National Grid fears skills shortage

The negative perception of engineering careers could lead to a shortage of skilled workers capable of developing technology for future energy demands.

This is the implication in a new National Grid report, which shows that engineering is not deemed to be a desirable career by young people, parents and teachers.

The National Grid has responded by launching initiatives to reach out to students to encourage them to consider engineering jobs.

The group estimates that nearly 1,000 new roles in the field of power systems engineering will be needed by 2020 to meet increasing energy demands.

The leader of the report, Tony Moloney, manager of UK learning and development for National Grid, said he is confident these jobs can be grown within the UK population in time.

‘We’ve got five to eight years to do this,’ he added. ‘No one is pressing the panic button. We’re just taking action now because the changes we make today only start to take affect in five years. So that’s why we have to start banging the drum a bit.’

The National Grid report was compiled after interviews with 1,300 students, teachers and parents across the UK. The research showed that most students were confused about the roles of engineers. Approximately six out of 10 young people were not able to name a recent engineering achievement.

Additionally, the report found that young people, parents and teachers view engineering as a ‘blue collar’ and ‘less academic’ job that contributes much less to society compared to other professions such as doctors, teachers and the police force.

Moloney said part of the problem is that it is difficult to define what an engineer is. ‘In the UK over the last 20 to 30 years there has been a kind of dilution of the term engineer,’ he added. ‘It has got to the point that anybody with a remotely technical part in a job can refer to themselves as engineers. There’s no protection around the term as there is in other parts of the globe.’

According to Moloney, the other cause for misconceptions about engineers is their work is ‘invisible’ to most of the population. Children can clearly define the role of a doctor, he said, because they have likely come in to contact with one.

The National Grid is trying to change this, Moloney said, with a new scheme that sends engineers into primary schools with a programme of activities to stimulate interest in how energy, forces and materials work.

One example project, he added, will be to create miniature wind turbines.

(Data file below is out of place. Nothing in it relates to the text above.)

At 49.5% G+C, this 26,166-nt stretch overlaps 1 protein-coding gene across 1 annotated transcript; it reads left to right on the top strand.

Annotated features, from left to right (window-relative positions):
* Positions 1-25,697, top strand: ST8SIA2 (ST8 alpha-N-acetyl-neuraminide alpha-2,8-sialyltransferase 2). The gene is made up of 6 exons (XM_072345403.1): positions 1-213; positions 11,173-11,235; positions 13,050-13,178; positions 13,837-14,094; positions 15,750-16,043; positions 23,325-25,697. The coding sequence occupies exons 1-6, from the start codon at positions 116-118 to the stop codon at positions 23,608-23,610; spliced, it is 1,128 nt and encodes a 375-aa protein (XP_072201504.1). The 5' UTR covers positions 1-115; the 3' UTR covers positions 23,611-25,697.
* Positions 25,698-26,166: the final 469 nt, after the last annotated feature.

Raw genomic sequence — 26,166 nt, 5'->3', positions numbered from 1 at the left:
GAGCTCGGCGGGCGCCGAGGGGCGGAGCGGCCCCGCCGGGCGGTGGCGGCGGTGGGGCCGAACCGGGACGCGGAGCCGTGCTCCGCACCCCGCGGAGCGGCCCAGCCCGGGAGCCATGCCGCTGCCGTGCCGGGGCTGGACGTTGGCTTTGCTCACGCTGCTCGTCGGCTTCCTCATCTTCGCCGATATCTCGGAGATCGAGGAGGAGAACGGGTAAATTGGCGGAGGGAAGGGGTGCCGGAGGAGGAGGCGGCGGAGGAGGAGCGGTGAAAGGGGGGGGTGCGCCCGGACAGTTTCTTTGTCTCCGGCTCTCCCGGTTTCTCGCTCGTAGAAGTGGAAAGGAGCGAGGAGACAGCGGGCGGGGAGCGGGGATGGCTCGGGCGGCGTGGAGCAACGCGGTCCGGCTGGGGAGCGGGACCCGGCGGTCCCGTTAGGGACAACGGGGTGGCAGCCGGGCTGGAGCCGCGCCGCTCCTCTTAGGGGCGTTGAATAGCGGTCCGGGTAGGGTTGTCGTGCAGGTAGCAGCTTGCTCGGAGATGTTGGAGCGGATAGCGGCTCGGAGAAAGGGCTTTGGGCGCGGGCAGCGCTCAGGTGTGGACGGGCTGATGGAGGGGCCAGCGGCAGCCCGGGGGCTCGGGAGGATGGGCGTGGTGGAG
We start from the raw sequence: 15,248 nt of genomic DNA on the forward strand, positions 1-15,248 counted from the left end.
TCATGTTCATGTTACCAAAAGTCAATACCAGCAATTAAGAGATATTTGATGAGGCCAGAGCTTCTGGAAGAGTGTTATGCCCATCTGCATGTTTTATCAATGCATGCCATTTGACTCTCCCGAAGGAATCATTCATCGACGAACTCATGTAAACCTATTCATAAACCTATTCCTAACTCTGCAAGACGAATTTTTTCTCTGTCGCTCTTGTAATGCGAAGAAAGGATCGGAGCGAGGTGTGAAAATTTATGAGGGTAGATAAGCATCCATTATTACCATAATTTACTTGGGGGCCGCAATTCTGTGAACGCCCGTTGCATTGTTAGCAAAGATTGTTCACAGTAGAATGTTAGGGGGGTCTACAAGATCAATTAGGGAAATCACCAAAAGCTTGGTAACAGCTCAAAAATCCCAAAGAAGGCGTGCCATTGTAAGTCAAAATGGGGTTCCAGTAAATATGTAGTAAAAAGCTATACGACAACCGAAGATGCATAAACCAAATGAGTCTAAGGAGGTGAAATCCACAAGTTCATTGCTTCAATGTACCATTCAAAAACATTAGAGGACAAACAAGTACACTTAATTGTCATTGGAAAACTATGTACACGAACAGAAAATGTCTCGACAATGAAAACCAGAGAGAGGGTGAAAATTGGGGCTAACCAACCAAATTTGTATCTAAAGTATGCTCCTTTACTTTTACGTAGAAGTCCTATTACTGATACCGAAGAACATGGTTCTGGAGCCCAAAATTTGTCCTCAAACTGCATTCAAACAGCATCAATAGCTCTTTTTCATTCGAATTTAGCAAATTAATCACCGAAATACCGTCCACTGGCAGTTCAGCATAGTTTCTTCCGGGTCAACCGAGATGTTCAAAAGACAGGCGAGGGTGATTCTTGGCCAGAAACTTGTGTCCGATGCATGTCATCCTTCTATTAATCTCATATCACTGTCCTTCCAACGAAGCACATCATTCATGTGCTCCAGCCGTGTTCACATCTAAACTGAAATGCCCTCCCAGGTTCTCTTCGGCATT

The organisation will also be working with the Royal Academy of Engineering to develop a blueprint for what meaningful engineering work experience should include. Moloney said this is something that currently does not exist. ‘The two-week work experience requirement for year 10 students tends to fall into disrepute because they end up photocopying and making tea,’ he added. ‘Work experience done well has a lasting memory and so does work experience done poorly.’

The National Grid will also be introducing a year-long paid work experience scheme in poorer regions of the UK to give disadvantaged teenagers a needed step up.

The challenge of inspiring young people has been the focus of recent government initiatives as well. At the recent launch of the UK’s National Science and Engineering Competition, Lord Drayson, minister for science and innovation, encouraged young scientists and engineers to put forward ‘if only’ ideas.

‘Talented scientists and engineers are behind all of the greatest inventions and discoveries to date – much of which we now take for granted,’ he said.

‘Inspiring young people to become the UK’s future scientists and engineers is not only essential to the UK’s future prosperity, but also to solving the wider issues that we as a society face: from climate change and disease, to caring for an ageing population, through to strengthening our defence and security. It’s therefore something that I believe everyone needs to get behind, regardless of their interests.’

Moloney said the goal of all these initiatives will be to create a vast engineering workforce ready to tackle future challenges and create new technology infrastructure such as smart grids.

‘Engineers over the next 20 to 30 years will probably need to innovate in a way that will make the industrial revolution of the 19th century look relatively tame,’ he added.